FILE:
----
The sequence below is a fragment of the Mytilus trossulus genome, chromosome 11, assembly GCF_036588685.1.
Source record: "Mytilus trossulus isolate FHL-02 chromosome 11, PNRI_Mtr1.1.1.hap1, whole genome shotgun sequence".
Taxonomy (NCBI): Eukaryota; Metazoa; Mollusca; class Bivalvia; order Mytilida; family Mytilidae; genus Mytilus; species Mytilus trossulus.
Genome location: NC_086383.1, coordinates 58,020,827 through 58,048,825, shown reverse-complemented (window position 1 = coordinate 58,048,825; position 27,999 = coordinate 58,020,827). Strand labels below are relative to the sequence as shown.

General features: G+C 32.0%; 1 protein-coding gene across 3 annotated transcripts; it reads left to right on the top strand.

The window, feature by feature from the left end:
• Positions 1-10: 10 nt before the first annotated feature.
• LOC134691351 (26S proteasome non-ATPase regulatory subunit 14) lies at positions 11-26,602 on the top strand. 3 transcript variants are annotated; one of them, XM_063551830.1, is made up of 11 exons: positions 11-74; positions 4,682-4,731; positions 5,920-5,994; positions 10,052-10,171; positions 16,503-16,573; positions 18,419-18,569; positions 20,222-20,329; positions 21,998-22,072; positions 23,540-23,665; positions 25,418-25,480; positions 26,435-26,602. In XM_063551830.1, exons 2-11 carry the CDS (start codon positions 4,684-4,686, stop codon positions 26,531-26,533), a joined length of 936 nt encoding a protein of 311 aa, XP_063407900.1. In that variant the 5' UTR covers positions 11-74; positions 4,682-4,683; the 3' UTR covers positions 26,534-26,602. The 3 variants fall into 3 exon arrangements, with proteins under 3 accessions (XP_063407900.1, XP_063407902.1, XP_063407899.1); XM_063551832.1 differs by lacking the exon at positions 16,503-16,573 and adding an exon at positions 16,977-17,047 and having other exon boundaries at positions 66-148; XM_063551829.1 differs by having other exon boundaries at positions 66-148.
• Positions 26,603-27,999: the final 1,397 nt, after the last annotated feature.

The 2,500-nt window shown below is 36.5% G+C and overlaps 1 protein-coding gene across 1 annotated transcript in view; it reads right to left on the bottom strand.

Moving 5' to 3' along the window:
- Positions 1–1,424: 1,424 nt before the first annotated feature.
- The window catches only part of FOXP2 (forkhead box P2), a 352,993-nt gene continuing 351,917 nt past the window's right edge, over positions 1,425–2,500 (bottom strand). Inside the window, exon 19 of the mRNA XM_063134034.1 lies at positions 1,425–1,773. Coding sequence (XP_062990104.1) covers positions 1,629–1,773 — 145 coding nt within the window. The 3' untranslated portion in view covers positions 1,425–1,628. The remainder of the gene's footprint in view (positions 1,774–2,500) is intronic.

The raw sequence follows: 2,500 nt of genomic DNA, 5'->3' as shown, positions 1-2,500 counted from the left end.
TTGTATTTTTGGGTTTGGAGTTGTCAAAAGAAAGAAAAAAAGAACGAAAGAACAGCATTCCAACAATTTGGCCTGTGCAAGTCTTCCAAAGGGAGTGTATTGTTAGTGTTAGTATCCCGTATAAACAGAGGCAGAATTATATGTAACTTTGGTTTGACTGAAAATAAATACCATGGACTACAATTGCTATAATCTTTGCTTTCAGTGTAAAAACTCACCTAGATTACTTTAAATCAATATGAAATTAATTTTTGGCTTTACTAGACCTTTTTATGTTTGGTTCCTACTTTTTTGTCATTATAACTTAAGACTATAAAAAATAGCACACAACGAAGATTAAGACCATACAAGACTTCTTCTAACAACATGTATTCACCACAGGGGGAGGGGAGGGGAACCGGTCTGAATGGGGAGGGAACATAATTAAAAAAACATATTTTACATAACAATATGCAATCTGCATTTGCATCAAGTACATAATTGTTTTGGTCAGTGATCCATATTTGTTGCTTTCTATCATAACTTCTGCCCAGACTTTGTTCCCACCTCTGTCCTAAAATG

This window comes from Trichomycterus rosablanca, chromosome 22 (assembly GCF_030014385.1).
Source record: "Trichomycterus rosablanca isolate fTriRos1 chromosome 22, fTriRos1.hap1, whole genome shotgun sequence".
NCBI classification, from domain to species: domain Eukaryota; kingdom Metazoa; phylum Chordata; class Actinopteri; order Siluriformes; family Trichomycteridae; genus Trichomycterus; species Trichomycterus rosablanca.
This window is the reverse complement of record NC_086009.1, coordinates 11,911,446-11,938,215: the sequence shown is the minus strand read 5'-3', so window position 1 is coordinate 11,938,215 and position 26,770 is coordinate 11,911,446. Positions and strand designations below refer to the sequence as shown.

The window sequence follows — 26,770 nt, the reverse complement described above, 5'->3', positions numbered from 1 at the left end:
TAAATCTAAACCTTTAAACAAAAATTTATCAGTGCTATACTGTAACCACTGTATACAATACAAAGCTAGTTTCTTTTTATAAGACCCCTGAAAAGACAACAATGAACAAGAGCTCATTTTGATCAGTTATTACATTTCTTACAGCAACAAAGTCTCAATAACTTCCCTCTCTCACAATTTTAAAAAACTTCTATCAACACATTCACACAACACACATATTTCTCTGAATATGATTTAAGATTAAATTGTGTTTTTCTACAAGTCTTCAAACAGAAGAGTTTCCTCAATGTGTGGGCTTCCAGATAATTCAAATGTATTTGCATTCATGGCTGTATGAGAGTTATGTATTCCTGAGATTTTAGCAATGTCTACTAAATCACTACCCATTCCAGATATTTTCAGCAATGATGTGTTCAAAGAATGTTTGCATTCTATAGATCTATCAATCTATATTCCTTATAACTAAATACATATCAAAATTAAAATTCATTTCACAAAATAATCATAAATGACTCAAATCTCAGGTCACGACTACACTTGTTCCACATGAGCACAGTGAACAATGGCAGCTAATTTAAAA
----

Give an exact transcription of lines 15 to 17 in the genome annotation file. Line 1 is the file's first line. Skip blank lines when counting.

TTGTATTTTTGGGTTTGGAGTTGTCAAAAGAAAGAAAAAAAGAACGAAAGAACAGCATTCCAACAATTTGGCCTGTGCAAGTCTTCCAAAGGGAGTGTATTGTTAGTGTTAGTATCCCGTATAAACAGAGGCAGAATTATATGTAACTTTGGTTTGACTGAAAATAAATACCATGGACTACAATTGCTATAATCTTTGCTTTCAGTGTAAAAACTCACCTAGATTACTTTAAATCAATATGAAATTAATTTTTGGCTTTACTAGACCTTTTTATGTTTGGTTCCTACTTTTTTGTCATTATAACTTAAGACTATAAAAAATAGCACACAACGAAGATTAAGACCATACAAGACTTCTTCTAACAACATGTATTCACCACAGGGGGAGGGGAGGGGAACCGGTCTGAATGGGGAGGGAACATAATTAAAAAAACATATTTTACATAACAATATGCAATCTGCATTTGCATCAAGTACATAATTGTTTTGGTCAGTGATCCATATTTGTTGCTTTCTATCATAACTTCTGCCCAGACTTTGTTCCCACCTCTGTCCTAAAATG

This window comes from Trichomycterus rosablanca, chromosome 22 (assembly GCF_030014385.1).
Source record: "Trichomycterus rosablanca isolate fTriRos1 chromosome 22, fTriRos1.hap1, whole genome shotgun sequence".